Oct. 9 (UPI) -- The Seventh Circuit Court of Appeals has put a halt to plans in Wisconsin to allow absentee ballots to be counted if they are received up six days after November's general election.
In a 2-1 decision, the court ruled in favor of the Wisconsin legislature, the Republican National Committee and the Republican Party of Wisconsin and reversed a federal court's decision to extend the deadline for mail-in ballots amid the coronavirus pandemic.
The Republican Party of Wisconsin thanked the court Thursday for its "speedy decision."
"The law is the law and Wisconsin Republicans will continue to make sure that it is followed to ensure the integrity of this election," Andrew Hitt, chairman of the Wisconsin GOP, said in a statement.
Last month, U.S. District Judge William Conley extended the deadline for voter registration from Oct. 14 to Oct. 21 and for the receipt of absentee ballots to Nov. 9 as long as they are postmarked by the Nov. 3 election day.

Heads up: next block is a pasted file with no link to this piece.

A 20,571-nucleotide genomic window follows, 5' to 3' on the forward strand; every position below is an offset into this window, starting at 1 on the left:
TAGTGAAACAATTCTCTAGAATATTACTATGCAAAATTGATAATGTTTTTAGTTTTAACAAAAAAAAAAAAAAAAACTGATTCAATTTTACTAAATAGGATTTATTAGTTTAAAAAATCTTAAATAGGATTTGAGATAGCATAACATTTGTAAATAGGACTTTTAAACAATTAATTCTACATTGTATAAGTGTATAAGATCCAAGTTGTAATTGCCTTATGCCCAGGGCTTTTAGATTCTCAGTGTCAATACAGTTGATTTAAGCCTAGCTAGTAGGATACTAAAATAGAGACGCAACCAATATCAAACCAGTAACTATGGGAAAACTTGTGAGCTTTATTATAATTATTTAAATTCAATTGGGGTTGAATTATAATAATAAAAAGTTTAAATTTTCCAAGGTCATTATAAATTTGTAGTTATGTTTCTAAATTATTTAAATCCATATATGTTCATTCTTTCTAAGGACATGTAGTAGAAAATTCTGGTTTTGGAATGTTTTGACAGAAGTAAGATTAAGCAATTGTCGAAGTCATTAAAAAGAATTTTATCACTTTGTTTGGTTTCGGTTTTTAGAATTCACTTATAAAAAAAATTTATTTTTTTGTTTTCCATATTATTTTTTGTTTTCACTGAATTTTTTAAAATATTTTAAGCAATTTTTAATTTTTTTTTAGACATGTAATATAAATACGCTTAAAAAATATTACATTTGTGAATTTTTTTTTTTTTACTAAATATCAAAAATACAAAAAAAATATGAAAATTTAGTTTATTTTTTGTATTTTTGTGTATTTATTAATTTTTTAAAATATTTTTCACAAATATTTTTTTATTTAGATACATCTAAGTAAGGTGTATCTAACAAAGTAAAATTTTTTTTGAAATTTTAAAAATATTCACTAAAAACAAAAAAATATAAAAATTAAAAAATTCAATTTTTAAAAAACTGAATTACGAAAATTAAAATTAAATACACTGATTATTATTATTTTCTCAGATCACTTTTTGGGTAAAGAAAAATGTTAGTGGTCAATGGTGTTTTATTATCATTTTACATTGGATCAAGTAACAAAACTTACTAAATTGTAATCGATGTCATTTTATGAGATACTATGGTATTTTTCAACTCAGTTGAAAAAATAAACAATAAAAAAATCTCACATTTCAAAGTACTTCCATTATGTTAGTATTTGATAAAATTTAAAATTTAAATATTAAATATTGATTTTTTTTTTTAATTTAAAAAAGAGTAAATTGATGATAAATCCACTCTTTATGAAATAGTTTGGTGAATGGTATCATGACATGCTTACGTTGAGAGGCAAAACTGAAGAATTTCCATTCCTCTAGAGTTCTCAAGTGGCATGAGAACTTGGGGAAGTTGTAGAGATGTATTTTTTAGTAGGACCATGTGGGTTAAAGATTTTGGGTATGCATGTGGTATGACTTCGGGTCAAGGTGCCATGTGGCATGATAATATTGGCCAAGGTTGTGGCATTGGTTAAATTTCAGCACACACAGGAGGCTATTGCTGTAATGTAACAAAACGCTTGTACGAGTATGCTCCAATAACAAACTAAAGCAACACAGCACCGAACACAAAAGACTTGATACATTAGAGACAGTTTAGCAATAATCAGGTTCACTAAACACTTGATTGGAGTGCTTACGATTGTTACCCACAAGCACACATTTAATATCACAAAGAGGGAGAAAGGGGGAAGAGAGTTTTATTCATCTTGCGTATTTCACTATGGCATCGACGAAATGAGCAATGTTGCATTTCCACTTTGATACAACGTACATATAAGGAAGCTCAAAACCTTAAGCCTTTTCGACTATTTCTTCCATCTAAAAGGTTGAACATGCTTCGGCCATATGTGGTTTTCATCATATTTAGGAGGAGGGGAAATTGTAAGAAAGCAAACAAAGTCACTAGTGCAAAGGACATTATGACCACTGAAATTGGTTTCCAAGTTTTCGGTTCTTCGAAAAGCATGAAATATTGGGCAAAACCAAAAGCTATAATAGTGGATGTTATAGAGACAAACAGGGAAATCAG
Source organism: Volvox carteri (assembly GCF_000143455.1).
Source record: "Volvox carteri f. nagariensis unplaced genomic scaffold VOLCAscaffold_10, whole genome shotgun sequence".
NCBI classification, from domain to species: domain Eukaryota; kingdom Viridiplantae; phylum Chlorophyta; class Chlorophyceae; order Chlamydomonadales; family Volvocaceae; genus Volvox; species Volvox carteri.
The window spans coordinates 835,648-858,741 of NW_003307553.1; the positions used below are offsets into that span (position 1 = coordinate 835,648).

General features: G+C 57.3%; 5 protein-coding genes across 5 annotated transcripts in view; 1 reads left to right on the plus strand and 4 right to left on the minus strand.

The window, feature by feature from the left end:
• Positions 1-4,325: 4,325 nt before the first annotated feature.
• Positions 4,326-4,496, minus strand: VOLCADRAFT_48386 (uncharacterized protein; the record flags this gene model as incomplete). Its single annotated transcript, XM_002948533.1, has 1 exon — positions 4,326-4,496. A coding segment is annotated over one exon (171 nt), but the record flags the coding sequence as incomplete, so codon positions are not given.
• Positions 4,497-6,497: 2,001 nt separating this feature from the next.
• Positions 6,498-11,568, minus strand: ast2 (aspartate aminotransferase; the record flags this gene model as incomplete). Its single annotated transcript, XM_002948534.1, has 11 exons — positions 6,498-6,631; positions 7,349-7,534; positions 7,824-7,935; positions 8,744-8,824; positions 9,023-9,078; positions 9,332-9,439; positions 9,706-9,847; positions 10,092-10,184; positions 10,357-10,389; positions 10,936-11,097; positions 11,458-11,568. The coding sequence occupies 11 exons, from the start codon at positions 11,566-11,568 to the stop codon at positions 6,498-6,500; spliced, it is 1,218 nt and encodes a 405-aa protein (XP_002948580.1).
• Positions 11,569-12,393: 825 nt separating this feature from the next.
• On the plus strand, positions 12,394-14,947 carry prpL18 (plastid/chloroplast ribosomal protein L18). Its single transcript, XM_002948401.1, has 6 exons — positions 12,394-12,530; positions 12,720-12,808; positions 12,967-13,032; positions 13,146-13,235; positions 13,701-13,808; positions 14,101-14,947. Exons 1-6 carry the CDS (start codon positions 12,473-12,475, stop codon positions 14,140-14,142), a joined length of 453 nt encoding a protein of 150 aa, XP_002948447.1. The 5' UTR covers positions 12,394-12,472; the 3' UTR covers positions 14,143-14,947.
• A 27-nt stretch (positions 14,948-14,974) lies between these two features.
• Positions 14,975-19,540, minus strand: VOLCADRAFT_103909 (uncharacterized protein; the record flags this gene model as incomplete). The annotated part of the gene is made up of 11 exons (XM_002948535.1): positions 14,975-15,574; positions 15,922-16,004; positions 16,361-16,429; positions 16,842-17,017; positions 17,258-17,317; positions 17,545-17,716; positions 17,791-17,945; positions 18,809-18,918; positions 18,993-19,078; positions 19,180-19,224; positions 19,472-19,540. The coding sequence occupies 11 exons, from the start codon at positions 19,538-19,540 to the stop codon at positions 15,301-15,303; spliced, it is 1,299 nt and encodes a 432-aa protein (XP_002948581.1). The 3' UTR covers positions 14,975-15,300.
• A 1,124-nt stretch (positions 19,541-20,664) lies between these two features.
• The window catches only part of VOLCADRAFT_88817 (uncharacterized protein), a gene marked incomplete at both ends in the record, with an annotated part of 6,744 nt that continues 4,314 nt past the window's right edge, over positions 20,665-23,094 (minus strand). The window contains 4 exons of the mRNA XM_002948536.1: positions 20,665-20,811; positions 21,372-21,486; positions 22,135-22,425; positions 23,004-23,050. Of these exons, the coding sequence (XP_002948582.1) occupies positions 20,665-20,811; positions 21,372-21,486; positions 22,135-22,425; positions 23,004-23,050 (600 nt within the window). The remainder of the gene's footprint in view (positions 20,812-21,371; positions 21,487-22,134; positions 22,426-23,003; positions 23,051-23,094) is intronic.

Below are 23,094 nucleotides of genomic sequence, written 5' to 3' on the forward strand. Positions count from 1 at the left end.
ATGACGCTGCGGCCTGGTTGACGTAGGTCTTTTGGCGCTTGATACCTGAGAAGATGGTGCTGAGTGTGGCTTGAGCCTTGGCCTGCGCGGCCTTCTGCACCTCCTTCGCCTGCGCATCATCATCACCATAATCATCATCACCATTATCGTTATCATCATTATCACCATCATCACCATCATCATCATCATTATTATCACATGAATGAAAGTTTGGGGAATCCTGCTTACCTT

On Thursday, the Seventh Circuit Court reversed Conley's decision, citing the Supreme Court, which has said federal courts should not change election rules close to an election.
"If the judge had issued an order in May ... it could not be called untimely," Judges Frank Easterbrook and Amy St. Eve, both appointed by Republican presidents, said in their majority ruling. "By waiting until September, however, the district court acted too close to the election."
The judges also said that orders issued by judges have consistently been stayed by the court amid the coronavirus pandemic as such rule changes are for politicians.
"The Court has consistently stayed orders by which federal judges have used COVID-19 as a reason to displace the decisions of the policymaking branches of the government. It has stayed judicial orders about elections, prison management and the closure of businesses," the ruling said. "Deciding how best to cope with difficulties caused by disease is principally a task for the elected branches of government."
In her dissenting opinion, Judge Ilana Rovner, who was appointed by Republican President George H.W. Bush, called the decision "a travesty," describing Conley's order as "a limited, reasonable set of modifications."
"Today, by granting that stay, the court adopts a hands-off approach to election governance that elevates legislative prerogative over a citizen's fundamental right to vote," she said. "At a time when judicial intervention is most needed to protect the fundamental right of Wisconsin citizens to choose their elected representatives, the court declares itself powerless to do anything."